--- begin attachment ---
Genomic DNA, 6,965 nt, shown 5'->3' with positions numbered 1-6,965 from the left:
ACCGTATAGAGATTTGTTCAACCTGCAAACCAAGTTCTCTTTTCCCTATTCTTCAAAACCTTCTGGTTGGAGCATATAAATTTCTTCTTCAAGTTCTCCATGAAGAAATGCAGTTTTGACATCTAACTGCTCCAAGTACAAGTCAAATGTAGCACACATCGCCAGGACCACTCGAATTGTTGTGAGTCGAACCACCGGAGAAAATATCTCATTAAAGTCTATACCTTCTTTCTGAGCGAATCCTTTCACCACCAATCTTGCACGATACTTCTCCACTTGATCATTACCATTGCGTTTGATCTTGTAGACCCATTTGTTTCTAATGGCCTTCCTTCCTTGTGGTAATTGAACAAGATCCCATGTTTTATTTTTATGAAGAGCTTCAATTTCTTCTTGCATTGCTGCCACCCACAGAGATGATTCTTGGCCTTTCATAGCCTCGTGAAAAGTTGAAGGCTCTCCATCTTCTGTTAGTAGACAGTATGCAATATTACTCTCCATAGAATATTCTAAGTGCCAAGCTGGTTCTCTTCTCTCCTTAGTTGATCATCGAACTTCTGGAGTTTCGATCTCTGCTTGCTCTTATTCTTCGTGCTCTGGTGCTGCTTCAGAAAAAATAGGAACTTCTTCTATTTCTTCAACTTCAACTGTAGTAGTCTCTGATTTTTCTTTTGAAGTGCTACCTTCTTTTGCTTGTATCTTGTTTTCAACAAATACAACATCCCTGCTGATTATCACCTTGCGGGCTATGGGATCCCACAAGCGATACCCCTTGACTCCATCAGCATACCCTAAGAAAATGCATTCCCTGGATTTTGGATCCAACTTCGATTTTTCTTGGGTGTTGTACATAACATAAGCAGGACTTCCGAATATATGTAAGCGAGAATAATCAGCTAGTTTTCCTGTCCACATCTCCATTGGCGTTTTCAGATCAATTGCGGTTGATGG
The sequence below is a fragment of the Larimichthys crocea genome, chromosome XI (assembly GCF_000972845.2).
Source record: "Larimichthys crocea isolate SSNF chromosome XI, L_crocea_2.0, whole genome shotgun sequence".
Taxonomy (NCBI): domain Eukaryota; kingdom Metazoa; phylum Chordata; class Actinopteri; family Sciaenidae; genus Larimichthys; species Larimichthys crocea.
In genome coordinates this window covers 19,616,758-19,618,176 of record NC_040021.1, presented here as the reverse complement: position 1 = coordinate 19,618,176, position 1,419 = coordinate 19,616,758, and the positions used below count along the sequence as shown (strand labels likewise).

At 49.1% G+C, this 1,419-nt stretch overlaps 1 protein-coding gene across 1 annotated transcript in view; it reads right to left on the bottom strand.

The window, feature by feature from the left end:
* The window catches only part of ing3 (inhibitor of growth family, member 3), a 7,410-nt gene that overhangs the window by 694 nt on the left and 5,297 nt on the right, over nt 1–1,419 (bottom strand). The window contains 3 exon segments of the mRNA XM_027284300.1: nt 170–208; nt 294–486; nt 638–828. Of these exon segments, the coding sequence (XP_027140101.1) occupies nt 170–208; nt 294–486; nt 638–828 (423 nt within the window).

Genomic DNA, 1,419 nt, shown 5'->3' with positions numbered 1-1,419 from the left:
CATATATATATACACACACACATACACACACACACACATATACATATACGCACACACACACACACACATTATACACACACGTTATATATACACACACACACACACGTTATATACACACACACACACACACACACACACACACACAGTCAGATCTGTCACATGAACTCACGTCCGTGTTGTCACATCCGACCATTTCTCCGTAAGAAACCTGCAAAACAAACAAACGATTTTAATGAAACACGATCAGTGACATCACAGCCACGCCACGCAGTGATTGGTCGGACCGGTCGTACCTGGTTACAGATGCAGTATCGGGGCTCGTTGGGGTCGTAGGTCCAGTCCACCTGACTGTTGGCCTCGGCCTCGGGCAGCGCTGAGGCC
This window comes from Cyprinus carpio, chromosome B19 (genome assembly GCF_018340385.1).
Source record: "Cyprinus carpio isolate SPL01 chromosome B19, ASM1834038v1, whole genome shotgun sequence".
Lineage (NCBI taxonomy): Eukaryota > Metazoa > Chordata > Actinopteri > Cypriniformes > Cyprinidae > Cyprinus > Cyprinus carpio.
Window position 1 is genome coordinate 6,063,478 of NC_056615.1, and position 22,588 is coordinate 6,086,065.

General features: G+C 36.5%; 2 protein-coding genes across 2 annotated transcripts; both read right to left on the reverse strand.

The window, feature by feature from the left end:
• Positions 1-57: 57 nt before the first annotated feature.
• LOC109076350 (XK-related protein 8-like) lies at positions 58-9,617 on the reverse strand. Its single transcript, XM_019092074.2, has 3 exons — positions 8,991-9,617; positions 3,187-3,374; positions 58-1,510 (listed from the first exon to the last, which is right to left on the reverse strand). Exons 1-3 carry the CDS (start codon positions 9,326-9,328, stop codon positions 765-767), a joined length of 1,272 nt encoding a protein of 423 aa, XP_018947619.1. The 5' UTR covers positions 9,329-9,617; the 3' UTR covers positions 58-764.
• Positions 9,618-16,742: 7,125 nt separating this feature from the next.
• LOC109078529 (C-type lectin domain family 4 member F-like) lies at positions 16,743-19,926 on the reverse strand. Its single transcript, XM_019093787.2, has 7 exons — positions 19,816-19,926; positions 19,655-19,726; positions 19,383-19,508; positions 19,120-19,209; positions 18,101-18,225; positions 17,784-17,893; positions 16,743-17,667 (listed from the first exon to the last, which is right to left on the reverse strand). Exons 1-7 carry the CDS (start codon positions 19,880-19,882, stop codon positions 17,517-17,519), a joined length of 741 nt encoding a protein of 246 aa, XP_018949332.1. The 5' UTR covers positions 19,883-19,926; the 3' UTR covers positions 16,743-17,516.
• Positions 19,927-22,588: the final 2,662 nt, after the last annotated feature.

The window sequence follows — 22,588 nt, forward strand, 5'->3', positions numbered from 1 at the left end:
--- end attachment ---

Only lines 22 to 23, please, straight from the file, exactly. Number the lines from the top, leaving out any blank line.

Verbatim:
• Positions 19,927-22,588: the final 2,662 nt, after the last annotated feature.

The window sequence follows — 22,588 nt, forward strand, 5'->3', positions numbered from 1 at the left end: